Stateful filters keep a "list" of already established connections, and if the connection is being established, what step of the TCP handshake we are on (SYN, SYN ACK etc.). Stateful is supposed better at detecting faked packets.

Stateless filters don't keep a list. Every packet is processed in isolation, with no regard to the previous packets. Stateless is supposed to be better for processing packets faster.

How do they process UDP connections? I read somewhere that stateless filters can either be set up to block all UDP connections or let all of them through, which could be a major security flaw.

Can someone please tell me the major differences between the two?

1 Answer 1


You are right about the difference between stateful and stateless filters. As for UDP packets: this fully depends on the filter rules, i.e. they might be blocked or let thru depending on the rules.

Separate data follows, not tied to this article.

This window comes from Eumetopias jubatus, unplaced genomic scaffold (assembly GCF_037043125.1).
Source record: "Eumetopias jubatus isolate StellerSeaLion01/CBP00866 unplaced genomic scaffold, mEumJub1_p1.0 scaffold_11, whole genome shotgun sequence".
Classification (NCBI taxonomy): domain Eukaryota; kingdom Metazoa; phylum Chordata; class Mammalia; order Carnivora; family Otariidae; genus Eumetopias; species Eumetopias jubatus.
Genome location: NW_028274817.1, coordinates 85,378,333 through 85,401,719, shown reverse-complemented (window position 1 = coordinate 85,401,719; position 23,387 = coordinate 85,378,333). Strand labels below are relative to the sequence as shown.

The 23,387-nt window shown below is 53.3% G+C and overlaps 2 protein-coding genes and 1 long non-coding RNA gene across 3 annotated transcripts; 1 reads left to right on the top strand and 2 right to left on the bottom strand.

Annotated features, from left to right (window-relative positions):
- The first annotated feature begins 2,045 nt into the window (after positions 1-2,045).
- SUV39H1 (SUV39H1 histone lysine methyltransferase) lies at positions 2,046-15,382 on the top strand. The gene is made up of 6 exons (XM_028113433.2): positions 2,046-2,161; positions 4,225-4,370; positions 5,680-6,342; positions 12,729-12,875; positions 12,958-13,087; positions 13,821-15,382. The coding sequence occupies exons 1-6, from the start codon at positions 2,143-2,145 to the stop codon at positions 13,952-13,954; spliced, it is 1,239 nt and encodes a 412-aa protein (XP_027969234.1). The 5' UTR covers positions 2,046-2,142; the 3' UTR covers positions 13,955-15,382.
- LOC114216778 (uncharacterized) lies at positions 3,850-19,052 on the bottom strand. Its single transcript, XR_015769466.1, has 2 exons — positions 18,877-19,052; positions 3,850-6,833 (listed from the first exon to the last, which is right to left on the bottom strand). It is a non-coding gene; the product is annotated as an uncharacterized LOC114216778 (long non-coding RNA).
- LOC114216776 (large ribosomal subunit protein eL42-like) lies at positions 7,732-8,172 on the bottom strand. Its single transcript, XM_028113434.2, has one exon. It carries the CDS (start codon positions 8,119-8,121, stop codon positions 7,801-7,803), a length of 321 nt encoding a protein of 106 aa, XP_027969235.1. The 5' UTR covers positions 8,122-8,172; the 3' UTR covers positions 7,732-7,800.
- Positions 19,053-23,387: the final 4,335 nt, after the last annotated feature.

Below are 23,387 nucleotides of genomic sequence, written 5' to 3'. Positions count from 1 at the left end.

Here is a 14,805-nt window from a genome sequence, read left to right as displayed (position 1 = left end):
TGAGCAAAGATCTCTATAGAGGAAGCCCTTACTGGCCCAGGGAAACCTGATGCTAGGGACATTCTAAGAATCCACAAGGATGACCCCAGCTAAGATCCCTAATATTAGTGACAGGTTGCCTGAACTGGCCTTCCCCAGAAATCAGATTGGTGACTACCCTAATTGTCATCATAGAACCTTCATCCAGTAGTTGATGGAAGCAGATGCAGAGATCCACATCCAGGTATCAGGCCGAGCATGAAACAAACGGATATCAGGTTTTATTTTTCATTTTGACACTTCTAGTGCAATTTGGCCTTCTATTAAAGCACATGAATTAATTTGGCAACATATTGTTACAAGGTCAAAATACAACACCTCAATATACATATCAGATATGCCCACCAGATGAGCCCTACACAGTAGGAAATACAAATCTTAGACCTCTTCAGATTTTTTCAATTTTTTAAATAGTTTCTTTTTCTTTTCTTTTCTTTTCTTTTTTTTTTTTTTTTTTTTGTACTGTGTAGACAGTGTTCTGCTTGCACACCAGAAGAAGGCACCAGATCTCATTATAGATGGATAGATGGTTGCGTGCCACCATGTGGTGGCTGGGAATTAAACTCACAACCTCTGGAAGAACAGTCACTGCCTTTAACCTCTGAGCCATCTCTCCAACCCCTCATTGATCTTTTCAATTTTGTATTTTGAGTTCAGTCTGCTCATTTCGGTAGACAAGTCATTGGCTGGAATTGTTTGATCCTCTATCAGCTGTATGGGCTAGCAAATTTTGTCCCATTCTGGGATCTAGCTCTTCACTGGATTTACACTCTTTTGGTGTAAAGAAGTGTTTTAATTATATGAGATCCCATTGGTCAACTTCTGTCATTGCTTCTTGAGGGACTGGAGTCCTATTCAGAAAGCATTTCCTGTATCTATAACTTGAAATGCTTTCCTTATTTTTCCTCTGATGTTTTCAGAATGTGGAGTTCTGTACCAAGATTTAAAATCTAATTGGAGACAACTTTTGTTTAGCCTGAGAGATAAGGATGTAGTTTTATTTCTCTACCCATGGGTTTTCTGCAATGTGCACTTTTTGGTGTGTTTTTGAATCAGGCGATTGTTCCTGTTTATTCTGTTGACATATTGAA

But stateful firewalls also keep a state for the seemingly stateless UDP protocol: this state is only based on source and destination IP address and port and will time out after a while since UDP does not contain an explicit connection start and end. This state makes it possible to associate incoming UDP packets with outgoing packets and thus let incoming packets belonging to an outgoing state through. An example for this are outgoing DNS queries followed by the incoming DNS reply: a stateful packet filter can require incoming UDP packets to match outgoing packets while a stateless filter has no such information and thus cannot do such granular filtering.

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